Re: Grading, Plagiarism, Webbed Writing and ...

Kenneth Robert Wright (kright@OREGON.UOREGON.EDU)
Mon, 5 Aug 1996 11:27:37 -0700

While I may not personally agree with your student's response, in the
world outside the academy grades matter and the school one goes to
matters. If those perceptions should be changed, and I think they should
be, we should first work to change them in the culture at large rather than
forcing our students, the least powerful members of the community, to
endure the penalties of resisting the culture. Therefore, I feel your
student cheated and should be punished for such. However, I was not in
the class. I am merely offering a quick, outside opinion.

Kenneth R Wright

On Mon, 5 Aug 1996, Mick Doherty wrote:

> ... every other damn thing we talk about on this list all came to a head
> for me today. I have had a fascinating thing happen in my Writing to the
> WWW class, and I would appreciate feedback on it.
> Last week I gave a "quiz" -- "open-web," as it were -- in which students
> were essentially responsible for showing that they knew how to code. The
> "content" of the quiz was all available one or two links from our class
> syllaweb -- and if they'd done the reading (and this class has kept up)
> they knew that. Providing definitions for terms meant going to find them
> elsewhere, and building an unnumbered list, or a table, or whatever ...
> get the idea?
> And, because I am vehemently anti-grading, I give them a re-write
> opportunity;
> do the quiz over after you get the initial score. This is where the problem
> came in. One of my more affable students, who had done okay on the initial
> quiz, just sort of hung out and watched his classmates re-write theirs for
> a week; then right before the "final deadline" (ugh) for the re-write he
> threw up a page where he linked to various answers his *classmates* had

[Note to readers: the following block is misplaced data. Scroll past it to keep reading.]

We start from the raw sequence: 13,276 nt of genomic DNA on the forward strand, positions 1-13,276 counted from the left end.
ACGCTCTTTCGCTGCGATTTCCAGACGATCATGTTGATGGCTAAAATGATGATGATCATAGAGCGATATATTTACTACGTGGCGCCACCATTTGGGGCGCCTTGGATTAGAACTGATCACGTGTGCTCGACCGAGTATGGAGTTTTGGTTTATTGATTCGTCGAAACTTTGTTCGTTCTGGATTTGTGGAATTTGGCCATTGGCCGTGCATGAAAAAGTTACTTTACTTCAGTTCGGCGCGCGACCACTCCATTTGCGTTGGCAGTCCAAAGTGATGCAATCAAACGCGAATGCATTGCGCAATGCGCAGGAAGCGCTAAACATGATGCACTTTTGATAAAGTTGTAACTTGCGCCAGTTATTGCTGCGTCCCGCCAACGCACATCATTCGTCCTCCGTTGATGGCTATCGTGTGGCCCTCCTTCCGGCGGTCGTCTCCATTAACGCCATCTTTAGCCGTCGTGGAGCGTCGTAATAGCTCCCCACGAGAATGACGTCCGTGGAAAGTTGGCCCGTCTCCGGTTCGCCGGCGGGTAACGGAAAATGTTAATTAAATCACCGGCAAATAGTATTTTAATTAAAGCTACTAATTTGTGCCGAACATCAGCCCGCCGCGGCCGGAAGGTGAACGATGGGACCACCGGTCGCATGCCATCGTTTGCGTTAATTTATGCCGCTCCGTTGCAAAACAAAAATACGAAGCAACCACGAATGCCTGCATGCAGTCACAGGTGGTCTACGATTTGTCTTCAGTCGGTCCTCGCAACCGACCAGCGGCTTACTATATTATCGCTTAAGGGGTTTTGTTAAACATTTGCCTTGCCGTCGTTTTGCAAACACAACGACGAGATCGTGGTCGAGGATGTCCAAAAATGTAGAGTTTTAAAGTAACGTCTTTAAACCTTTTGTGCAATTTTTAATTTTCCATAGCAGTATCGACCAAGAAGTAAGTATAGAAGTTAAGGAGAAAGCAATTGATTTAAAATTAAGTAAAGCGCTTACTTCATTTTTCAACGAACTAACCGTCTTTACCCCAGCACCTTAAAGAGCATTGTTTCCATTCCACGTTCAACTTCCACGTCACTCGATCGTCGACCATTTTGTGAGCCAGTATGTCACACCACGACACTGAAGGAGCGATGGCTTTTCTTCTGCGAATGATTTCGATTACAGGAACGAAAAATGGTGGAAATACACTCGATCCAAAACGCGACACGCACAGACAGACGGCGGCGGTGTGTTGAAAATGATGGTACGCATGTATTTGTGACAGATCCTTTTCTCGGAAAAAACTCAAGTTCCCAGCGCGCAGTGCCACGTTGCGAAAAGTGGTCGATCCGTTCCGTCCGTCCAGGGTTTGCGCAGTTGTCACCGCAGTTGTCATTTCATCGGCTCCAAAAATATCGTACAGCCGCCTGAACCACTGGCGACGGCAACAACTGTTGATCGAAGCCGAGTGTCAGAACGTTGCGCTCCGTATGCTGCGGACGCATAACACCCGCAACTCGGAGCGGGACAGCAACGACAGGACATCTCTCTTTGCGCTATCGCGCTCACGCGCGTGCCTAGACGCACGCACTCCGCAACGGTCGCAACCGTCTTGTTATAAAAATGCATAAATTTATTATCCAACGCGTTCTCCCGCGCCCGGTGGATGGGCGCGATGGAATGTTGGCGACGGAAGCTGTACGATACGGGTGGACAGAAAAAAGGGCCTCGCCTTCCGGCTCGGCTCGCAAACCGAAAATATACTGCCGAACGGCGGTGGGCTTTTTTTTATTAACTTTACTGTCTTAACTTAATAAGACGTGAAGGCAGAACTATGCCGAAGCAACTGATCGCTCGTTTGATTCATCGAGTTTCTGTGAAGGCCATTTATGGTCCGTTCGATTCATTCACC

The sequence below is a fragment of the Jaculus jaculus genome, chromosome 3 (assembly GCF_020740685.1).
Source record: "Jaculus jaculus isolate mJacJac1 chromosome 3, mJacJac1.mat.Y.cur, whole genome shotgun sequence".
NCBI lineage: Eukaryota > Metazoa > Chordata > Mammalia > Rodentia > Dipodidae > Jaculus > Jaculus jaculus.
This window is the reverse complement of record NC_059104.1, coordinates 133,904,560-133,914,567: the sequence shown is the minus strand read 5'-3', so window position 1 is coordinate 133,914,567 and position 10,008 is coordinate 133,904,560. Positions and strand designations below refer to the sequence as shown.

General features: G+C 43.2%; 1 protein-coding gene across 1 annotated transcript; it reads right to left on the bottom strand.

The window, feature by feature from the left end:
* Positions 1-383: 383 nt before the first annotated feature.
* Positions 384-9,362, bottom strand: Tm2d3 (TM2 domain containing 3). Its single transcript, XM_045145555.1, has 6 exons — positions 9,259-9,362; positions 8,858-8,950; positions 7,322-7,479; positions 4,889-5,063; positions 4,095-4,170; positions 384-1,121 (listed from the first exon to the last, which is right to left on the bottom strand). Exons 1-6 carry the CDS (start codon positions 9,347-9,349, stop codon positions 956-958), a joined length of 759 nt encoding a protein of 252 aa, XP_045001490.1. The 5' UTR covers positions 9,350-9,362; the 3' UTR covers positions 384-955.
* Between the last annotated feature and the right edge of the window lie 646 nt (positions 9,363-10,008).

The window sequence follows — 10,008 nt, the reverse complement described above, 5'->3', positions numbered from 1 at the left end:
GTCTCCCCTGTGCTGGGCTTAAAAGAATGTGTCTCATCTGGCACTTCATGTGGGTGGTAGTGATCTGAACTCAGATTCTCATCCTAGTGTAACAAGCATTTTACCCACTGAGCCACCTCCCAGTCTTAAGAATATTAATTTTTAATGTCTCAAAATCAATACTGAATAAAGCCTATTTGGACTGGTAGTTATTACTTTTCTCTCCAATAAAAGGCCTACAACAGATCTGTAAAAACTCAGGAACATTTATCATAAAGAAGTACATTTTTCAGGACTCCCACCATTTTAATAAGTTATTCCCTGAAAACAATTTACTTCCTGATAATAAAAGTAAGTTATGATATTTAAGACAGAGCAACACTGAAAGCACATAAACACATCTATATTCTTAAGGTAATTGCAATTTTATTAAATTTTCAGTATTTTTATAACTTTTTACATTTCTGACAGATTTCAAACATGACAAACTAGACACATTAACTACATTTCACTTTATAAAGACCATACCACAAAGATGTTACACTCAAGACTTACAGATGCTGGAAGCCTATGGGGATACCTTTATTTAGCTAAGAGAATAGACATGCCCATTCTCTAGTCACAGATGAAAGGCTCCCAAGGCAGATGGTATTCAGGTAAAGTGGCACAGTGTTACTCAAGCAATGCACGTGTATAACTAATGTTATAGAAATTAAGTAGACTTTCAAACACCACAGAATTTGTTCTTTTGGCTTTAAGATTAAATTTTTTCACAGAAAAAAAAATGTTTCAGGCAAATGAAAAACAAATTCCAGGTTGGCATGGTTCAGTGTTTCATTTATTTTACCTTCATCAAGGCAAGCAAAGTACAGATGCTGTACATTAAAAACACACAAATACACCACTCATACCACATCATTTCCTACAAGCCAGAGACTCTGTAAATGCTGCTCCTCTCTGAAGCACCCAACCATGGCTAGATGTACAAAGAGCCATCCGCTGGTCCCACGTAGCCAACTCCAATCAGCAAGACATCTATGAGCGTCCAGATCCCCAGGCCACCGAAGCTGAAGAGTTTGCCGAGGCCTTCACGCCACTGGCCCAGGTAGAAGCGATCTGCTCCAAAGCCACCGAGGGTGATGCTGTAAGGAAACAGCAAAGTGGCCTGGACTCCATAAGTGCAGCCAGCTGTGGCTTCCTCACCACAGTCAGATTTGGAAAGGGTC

> come up with -- essentially picking the bext answer to each of the ten
> coding-response tasks.
> Given that we've spent a great deal of time wokring through ownership issues
> (we read Lunford, Rickly, Salvo and West -- etc.) I have to admit I was
> somewhat nonplussed at first, and ended up thinking he was quite clever.
> I know he knows how to do the coding tasks; he knows I know it; he put up
> a site that challenged everything we think about academia.
> Some of his classmates, one in particular, are not happy, though others
> simply said "Oh! Wish I'd thought of that!" or were eager to find out if
> *they8d* written anything good enough to be linked to. ;-) I will include
> one negative response and ask you all -- how, if at all, should I respond?
> Class ends in three days -- and the "final exam" (structured similarly to
> this quiz) is on Thursday ...
> -----------------------
> I think what [name] did was deplorable. This was a quiz not a regular web
> assignment. No I do not think it was approriate for him to do what he did. I
> think he sould get a zero for the quiz and be set to the J-board. Some might
> consider this a creative attempt at doing the quiz, but I say it is worong.
> If I understand this correctly he didn ot even ask the permission of the
> people he was copying from. I don't care if the links into the page, after
> the quizes have been graded especially, but it is wrong in this situattion
> for the simple fact that [name] was taking the quiz along with us. This fact
> changes everything. I and a lot of people spent a lot of time on the quiz.
> What [name] and any one else for that matter did, was tantamount to sitting
> together in a traditional classroom and discussing a traditional test among
> themselves and then handing individual papers is and saying the worked on it
> individally.
> I worked dammed hard for the grade that I got and I would like to see [name]
> punished for what he did instead of being made a celerbity.
> Yes it boils down to grades. If we were not being graded I mostl likely would
> not care, or at least not be this harsh. But grades are important. We as a
> societ put a high stock in them. To get into a graduate school depends on
> grades. To get a good job after graduation depends on grades, yes Experience
> is a big factor as well as the school that you go to, but the bottom line is
> grades. I have heard plenty recruters for companys say that given a chonce
> between a MIT C and an RPI A they would most likely take the MIT C. I think
> grades suck and should not be used to evealuate a student, but the rest of
> society does not think so. If they did there woudl not be a big infasis
> placed on the Class Validictoraian or the Salutatorian .....
> We go to RPI becasue we want to get a good job. We are competing with a world
> economy now. The future is going to be tougher than it ever was with
> lagitimate competition. In such a sitauation cheating should not be
> sanctioned as it is being in this situation. [name] shoudl pay for cheating,
> like so many BETTER students have had to in the past for doing a lot less.
> [student name]
> And yes that last line was ment as an insult because I am pissed off like no
> one woudl imagine.
> .